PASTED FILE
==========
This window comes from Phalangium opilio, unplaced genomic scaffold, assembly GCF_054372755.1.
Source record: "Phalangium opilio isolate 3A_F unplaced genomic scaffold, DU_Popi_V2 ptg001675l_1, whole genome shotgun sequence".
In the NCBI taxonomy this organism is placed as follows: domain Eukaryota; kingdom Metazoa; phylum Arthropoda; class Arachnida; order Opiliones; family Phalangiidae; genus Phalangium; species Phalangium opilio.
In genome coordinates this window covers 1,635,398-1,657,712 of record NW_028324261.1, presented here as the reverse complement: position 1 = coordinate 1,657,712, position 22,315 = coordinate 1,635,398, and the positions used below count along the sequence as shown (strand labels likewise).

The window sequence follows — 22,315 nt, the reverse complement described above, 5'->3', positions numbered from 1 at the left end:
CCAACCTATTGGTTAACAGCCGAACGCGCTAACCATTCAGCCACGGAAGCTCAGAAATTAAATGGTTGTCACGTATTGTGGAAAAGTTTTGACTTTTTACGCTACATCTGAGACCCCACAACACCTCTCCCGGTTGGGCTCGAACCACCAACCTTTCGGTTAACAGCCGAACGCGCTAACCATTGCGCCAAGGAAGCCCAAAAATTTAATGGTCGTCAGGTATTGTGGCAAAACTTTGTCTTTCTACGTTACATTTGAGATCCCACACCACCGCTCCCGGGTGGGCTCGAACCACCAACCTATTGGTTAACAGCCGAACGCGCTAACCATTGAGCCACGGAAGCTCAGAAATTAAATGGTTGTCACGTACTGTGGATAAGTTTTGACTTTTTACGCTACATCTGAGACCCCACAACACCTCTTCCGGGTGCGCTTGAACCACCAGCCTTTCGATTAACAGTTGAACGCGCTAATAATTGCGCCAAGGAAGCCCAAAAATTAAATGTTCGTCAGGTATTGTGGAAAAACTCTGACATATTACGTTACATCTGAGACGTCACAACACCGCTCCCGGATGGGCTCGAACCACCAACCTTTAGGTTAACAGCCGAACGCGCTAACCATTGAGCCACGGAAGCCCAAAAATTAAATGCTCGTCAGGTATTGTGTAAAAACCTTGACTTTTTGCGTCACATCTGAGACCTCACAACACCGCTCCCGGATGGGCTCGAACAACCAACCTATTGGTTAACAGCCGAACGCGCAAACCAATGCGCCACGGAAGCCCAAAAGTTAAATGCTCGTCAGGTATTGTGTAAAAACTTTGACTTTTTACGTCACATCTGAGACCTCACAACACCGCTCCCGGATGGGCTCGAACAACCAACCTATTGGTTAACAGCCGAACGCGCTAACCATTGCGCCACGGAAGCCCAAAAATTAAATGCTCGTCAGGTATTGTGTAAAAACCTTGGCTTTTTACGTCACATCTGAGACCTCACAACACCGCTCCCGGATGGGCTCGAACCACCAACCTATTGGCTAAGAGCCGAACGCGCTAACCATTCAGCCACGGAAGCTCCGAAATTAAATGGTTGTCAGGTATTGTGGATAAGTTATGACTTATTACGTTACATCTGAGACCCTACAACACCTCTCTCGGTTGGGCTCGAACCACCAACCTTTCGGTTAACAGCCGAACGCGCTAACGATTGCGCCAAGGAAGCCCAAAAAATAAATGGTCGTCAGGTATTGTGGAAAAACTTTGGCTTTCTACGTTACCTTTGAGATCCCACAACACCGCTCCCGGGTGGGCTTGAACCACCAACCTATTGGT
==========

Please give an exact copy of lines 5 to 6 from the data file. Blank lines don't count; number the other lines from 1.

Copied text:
The window sequence follows — 22,315 nt, the reverse complement described above, 5'->3', positions numbered from 1 at the left end:
CCAACCTATTGGTTAACAGCCGAACGCGCTAACCATTCAGCCACGGAAGCTCAGAAATTAAATGGTTGTCACGTATTGTGGAAAAGTTTTGACTTTTTACGCTACATCTGAGACCCCACAACACCTCTCCCGGTTGGGCTCGAACCACCAACCTTTCGGTTAACAGCCGAACGCGCTAACCATTGCGCCAAGGAAGCCCAAAAATTTAATGGTCGTCAGGTATTGTGGCAAAACTTTGTCTTTCTACGTTACATTTGAGATCCCACACCACCGCTCCCGGGTGGGCTCGAACCACCAACCTATTGGTTAACAGCCGAACGCGCTAACCATTGAGCCACGGAAGCTCAGAAATTAAATGGTTGTCACGTACTGTGGATAAGTTTTGACTTTTTACGCTACATCTGAGACCCCACAACACCTCTTCCGGGTGCGCTTGAACCACCAGCCTTTCGATTAACAGTTGAACGCGCTAATAATTGCGCCAAGGAAGCCCAAAAATTAAATGTTCGTCAGGTATTGTGGAAAAACTCTGACATATTACGTTACATCTGAGACGTCACAACACCGCTCCCGGATGGGCTCGAACCACCAACCTTTAGGTTAACAGCCGAACGCGCTAACCATTGAGCCACGGAAGCCCAAAAATTAAATGCTCGTCAGGTATTGTGTAAAAACCTTGACTTTTTGCGTCACATCTGAGACCTCACAACACCGCTCCCGGATGGGCTCGAACAACCAACCTATTGGTTAACAGCCGAACGCGCAAACCAATGCGCCACGGAAGCCCAAAAGTTAAATGCTCGTCAGGTATTGTGTAAAAACTTTGACTTTTTACGTCACATCTGAGACCTCACAACACCGCTCCCGGATGGGCTCGAACAACCAACCTATTGGTTAACAGCCGAACGCGCTAACCATTGCGCCACGGAAGCCCAAAAATTAAATGCTCGTCAGGTATTGTGTAAAAACCTTGGCTTTTTACGTCACATCTGAGACCTCACAACACCGCTCCCGGATGGGCTCGAACCACCAACCTATTGGCTAAGAGCCGAACGCGCTAACCATTCAGCCACGGAAGCTCCGAAATTAAATGGTTGTCAGGTATTGTGGATAAGTTATGACTTATTACGTTACATCTGAGACCCTACAACACCTCTCTCGGTTGGGCTCGAACCACCAACCTTTCGGTTAACAGCCGAACGCGCTAACGATTGCGCCAAGGAAGCCCAAAAAATAAATGGTCGTCAGGTATTGTGGAAAAACTTTGGCTTTCTACGTTACCTTTGAGATCCCACAACACCGCTCCCGGGTGGGCTTGAACCACCAACCTATTGGT